Global economic growth is slowing: the estimated 2016 rate of +2.4% is the slowest since the global economic crisis, and will remain subdued for 2017 at +2.7%, the sixth consecutive year under 3%, according to Euler Hermes’ “The Price of Growth” study.
Low prices are putting pressure on nominal growth, business turnover and trade, both domestically and abroad. While global trade volumes for 2016 should increase by +2.2%, the value of traded goods will decline by -2% from the previous year.
Exporters and the commodities sector are under pressure, as revealed by the latest export figures from the German Federal Statistical Office. The manufacturing industry, savers, investors and creditors are also suffering badly from the low prices, whereas consumers, importers and borrowers are benefitting from the low interest rates and depressed prices.
On the flip side of the coin, “priceless” growth in 2016 and 2017 will create an estimated +1% increase in global insolvencies, the first since the global economic crisis.
It’s all about the money
“For me, Jessie J’s Song ‘Price Tag’ is the defining economic summer hit of 2016 – because, as she sings, ‘It’s all about the money,’” says Ludovic Subran, chief economist at Euler Hermes. “There just aren’t any price tags in the current global economy - pure and simple."
Subran notes that price-less growth is affecting decision-making, incentives and expectations worldwide. In these uncertain times, investors are running toward safe investments, and both companies and consumers are holding on to their money.
“In spite of lower prices and cheaper capital costs, there is little investment. This poses many problems for the global economy – the first new rise in insolvencies being one of them,” says Subran.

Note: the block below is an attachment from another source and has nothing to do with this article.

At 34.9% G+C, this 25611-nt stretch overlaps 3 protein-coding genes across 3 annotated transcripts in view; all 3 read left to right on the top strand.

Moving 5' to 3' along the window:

According to Euler Hermes, uncertainty and the resulting financial restraint are set to persist, as increasing risks – or apprehension about them – are due to continue as the year progresses.
3 shocks and more
“Three shocks have shaped the global economy recently: fears of a hard landing in China, tumbling oil prices due to OPEC’s decision to stick with its market share, and the first round of Brexit effects,” said Subran. “These will stay with us. Added to that are potential new risks: the problems of the Italian banking sector, the current situation in Turkey after an attempted coup, or a series of US policy faux-pas.”
Subran sees two major reasons for the expected increase in insolvencies.
The first is the high level of corporate and government debt in a number of countries and the difficulties that these countries have in reducing debt play a central role.
“China and Brazil in particular are struggling with this – followed by any exporters trading extensively with these nations. But many other countries are still feeling the effects of the monetary and wealth shock of the previous year.
“Many national currencies have seriously depreciated against the US dollar, hitting public finances and the economy hard, in spite of slight recoveries,” says Subran.
The second major reason is that the commodities sector and countries where that sector has a strong presence are still at risk of default.